Layout of Currie Street.

Layout of Currie Street

In court a couple of days later, O’Kane and McAstocker recognised the court and were defended, pointing out that there was public access to the building where the arms were found and so it could not be shown that they could have had any knowledge that the arms dump was there. McAstocker made a statement saying that a man had gone through the house to the rear with two parcels at 10.30 pm on the night before the raid (ie 3 or 4 hours before the RUC cordoned off the Short Strand). The musical instruments from the dance hall were also typically left in the house. The RUC reported that O’Kane was known to have been in Ballymacarret the same night the arms were moved from there to Currie Street. Despite protesting their innocence, O’Kane and McAstocker were held until October.

Dan O Kane

Dan O’Kane (reproduced from here)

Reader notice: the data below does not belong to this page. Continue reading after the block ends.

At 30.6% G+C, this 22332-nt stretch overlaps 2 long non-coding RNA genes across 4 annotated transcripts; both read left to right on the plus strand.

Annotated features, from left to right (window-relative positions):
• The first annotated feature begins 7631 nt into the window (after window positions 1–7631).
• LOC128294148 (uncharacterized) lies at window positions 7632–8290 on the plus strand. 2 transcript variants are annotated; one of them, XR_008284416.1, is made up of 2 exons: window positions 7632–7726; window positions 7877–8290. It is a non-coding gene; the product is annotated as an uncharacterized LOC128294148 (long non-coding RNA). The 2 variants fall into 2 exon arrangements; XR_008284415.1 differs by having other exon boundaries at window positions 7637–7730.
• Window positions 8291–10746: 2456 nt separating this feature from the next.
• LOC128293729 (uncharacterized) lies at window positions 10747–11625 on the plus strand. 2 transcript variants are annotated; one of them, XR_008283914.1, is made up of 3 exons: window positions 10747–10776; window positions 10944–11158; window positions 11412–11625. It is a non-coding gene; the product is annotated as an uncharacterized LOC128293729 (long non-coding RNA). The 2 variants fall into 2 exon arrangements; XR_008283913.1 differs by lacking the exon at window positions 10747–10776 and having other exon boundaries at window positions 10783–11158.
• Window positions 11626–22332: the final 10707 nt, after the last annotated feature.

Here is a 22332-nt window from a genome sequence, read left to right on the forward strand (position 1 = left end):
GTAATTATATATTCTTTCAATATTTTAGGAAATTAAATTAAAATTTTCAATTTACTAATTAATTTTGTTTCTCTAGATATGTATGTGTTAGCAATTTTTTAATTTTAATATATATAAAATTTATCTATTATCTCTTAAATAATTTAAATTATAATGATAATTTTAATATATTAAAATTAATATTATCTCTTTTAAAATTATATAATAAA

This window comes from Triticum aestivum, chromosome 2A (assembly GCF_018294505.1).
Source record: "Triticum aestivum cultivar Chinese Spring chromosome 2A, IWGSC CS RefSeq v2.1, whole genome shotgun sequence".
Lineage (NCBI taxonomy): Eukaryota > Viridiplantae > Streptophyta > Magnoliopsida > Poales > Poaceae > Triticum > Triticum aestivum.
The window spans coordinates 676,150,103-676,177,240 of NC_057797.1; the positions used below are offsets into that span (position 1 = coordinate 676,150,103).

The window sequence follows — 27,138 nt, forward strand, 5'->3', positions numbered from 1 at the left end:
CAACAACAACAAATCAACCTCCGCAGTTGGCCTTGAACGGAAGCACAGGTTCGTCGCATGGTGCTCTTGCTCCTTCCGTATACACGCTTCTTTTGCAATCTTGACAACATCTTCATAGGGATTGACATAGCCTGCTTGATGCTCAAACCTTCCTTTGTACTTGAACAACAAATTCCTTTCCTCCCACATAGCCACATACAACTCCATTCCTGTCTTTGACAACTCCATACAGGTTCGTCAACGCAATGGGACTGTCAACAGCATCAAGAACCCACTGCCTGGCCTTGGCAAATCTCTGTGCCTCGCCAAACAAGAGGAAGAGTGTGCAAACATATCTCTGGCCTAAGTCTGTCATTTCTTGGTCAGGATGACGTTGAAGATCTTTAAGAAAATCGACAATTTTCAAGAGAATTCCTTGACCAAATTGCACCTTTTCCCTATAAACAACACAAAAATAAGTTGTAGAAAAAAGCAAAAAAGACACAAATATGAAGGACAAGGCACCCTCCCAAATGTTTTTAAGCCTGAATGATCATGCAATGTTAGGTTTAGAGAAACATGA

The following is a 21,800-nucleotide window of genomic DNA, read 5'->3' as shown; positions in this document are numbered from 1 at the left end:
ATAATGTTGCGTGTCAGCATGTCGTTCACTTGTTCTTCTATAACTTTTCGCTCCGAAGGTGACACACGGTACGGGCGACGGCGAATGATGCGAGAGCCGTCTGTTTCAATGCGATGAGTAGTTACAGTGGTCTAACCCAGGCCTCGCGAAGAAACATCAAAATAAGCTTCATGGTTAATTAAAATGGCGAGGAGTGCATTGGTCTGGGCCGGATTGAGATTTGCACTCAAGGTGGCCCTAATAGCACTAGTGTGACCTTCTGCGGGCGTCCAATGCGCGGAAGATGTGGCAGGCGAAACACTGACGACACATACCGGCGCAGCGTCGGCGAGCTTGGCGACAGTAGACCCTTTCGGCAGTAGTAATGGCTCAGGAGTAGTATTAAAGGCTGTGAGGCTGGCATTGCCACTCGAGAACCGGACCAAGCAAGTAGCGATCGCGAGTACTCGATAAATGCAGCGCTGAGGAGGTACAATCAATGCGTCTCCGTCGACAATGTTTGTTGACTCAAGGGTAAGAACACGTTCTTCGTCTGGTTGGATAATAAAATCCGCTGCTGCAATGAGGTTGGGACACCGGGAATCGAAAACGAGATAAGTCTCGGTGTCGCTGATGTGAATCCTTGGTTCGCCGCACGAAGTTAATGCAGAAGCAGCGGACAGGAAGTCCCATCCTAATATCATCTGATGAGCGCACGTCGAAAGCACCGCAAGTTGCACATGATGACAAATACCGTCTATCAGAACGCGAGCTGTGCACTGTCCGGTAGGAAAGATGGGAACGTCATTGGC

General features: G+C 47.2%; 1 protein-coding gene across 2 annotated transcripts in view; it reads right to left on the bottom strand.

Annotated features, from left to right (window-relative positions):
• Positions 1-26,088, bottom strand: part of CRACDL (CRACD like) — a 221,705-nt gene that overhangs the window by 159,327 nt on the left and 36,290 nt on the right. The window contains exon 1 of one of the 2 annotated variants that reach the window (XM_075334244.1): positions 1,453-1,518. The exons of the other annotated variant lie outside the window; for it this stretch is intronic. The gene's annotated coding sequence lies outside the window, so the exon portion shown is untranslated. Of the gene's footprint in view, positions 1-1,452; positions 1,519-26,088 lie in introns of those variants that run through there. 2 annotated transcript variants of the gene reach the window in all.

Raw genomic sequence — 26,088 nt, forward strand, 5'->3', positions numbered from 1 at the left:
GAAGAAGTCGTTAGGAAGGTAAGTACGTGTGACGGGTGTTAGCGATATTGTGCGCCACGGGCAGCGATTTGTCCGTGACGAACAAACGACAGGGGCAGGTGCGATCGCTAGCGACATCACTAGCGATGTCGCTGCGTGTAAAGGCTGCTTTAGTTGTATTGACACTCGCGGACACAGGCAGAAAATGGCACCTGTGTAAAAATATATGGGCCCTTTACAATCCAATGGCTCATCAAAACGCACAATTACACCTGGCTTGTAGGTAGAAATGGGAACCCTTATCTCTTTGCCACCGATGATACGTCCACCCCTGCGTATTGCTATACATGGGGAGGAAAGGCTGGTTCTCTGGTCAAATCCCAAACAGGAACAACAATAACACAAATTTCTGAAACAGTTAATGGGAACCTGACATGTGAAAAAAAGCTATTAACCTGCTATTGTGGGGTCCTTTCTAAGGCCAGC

It had been clear from the press reporting that the RUC had a tip-off that an arms dump was being moved to Currie Street but how they knew wasn’t clear until the next summer.

In July 1925 John Walsh of Chemical Street (off the Newtownards Road), was arrested and charged with possessing the explosives, arms and ammunition discovered in Currie Street in 1924. Evidence was given against Walsh by Patrick Woods who had driven the taxi. Woods himself was from Beechfield Street in Ballymacarret. Immediately Woods business suffered after he gave evidence in court and he ended up working for his father-in-law, Hugh Donnelly, who was a coal merchant. He did remain living in Ballymacarret.

The IRA, though, took revenge on the evening of 19th November. Woods was walking down Seaforde Street in Ballymacarrett when he was approached by a single gunman who shot him three times, including twice in the heart. Woods was shot for giving evidence against John Walsh in September and possibly giving away the arms found in Short Strand and Currie Street. He was brought into a shop where he died before he could be given medical assistance.